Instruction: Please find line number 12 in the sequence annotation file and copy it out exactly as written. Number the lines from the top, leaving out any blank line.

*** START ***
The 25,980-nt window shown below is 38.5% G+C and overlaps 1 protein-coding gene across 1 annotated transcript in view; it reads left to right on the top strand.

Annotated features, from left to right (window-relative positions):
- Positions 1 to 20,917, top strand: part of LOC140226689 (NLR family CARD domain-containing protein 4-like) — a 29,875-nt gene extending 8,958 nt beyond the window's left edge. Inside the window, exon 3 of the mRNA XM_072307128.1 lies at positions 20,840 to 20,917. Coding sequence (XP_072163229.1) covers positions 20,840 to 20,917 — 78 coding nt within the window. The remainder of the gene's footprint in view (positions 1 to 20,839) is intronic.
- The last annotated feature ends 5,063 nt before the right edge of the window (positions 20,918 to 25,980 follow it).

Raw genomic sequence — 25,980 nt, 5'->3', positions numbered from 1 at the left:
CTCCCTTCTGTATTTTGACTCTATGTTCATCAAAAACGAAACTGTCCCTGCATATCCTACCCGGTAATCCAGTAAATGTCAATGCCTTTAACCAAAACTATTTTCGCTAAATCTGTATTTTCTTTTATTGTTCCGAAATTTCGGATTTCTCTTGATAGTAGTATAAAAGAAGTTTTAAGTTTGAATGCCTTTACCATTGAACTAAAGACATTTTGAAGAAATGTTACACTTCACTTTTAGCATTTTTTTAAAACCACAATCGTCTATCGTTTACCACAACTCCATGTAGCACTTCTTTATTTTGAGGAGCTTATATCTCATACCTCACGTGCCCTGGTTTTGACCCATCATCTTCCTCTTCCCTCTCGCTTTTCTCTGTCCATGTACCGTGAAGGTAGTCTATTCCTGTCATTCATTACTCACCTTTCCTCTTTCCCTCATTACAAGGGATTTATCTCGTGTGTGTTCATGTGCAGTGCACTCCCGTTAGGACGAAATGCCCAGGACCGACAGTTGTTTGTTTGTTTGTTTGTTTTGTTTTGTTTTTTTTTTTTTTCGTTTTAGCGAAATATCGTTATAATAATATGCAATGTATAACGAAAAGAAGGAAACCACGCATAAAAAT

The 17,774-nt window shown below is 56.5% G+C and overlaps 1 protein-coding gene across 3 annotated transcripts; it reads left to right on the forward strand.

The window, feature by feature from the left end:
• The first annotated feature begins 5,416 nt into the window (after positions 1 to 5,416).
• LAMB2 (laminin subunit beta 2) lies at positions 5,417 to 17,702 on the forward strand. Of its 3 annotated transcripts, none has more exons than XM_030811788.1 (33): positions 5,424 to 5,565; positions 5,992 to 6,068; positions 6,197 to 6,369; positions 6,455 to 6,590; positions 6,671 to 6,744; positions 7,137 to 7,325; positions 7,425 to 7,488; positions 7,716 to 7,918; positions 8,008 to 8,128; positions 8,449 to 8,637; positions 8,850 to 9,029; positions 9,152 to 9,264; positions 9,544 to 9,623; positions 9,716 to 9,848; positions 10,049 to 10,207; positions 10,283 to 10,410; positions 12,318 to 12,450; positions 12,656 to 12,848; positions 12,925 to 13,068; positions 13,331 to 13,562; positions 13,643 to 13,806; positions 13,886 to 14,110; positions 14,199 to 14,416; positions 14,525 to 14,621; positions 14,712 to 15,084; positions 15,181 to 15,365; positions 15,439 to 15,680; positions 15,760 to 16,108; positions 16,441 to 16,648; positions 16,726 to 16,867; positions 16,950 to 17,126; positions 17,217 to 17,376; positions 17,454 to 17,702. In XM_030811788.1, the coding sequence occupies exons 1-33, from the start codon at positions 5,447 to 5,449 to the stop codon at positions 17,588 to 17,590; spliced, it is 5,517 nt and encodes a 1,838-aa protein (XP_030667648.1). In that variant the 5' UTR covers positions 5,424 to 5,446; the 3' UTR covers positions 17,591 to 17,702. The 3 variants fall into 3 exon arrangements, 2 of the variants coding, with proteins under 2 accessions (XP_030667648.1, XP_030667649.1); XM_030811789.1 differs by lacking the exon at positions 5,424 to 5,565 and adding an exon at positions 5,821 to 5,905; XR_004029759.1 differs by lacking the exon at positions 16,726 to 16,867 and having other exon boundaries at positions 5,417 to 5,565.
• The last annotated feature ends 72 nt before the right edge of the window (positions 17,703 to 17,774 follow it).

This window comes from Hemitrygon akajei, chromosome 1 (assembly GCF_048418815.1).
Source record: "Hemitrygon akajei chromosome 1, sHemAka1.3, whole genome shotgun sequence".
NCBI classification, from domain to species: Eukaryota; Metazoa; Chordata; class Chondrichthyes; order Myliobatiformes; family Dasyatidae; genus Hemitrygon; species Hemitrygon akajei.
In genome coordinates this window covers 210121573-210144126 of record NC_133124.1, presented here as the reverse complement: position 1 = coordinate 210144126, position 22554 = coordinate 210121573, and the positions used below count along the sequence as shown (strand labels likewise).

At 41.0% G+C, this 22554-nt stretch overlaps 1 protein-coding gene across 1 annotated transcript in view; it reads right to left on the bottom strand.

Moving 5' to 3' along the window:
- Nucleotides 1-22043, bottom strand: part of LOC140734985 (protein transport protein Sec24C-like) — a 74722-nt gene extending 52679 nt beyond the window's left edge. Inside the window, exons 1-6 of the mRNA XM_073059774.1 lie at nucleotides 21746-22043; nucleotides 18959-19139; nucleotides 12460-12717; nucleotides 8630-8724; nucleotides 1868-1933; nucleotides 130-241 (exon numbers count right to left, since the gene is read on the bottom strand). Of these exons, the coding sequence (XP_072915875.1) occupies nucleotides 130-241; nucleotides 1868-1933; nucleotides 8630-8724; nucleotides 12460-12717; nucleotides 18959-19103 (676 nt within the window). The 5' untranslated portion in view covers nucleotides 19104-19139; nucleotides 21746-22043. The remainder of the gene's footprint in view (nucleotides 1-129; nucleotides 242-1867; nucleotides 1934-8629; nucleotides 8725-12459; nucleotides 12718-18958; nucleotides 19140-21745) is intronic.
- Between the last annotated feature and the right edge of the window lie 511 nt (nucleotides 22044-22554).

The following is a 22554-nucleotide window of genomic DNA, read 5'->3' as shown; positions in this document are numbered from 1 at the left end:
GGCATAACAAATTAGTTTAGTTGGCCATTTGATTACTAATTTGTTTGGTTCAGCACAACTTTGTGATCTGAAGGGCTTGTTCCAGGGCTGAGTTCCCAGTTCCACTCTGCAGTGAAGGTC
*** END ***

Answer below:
This window comes from Hemitrygon akajei, chromosome 1 (assembly GCF_048418815.1).